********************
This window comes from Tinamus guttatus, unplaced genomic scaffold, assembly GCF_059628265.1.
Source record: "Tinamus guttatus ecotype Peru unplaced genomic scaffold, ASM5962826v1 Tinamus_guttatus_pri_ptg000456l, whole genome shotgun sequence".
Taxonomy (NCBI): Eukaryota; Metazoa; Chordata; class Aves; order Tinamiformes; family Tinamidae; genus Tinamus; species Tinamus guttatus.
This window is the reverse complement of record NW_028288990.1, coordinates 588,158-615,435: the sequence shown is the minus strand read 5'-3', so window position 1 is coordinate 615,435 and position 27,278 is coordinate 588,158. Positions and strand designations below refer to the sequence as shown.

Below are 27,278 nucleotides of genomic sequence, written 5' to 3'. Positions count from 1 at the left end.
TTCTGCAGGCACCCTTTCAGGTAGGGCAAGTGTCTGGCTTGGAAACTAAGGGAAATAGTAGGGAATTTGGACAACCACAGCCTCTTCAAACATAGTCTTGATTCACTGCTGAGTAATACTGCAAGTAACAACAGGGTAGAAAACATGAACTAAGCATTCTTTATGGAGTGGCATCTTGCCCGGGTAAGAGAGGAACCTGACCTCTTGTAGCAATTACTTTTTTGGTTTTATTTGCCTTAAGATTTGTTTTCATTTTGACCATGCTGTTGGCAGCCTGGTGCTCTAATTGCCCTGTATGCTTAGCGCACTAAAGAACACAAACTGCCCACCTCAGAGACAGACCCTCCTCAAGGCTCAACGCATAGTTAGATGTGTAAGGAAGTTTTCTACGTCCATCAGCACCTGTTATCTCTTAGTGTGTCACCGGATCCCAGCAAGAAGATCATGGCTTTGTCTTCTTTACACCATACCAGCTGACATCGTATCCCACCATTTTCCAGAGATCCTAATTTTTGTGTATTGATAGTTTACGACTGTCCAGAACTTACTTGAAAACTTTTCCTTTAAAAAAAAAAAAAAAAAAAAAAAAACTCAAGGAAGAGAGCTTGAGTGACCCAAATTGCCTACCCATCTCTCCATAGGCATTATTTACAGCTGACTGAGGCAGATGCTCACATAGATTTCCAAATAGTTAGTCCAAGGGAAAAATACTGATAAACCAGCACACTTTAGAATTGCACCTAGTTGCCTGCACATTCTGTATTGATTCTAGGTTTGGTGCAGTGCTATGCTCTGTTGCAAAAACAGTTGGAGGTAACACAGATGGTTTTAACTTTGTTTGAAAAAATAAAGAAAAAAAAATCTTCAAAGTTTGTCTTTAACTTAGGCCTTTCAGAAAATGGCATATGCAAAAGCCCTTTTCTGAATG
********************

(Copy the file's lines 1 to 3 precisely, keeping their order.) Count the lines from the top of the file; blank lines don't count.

This window comes from Tinamus guttatus, unplaced genomic scaffold, assembly GCF_059628265.1.
Source record: "Tinamus guttatus ecotype Peru unplaced genomic scaffold, ASM5962826v1 Tinamus_guttatus_pri_ptg000456l, whole genome shotgun sequence".
Taxonomy (NCBI): Eukaryota; Metazoa; Chordata; class Aves; order Tinamiformes; family Tinamidae; genus Tinamus; species Tinamus guttatus.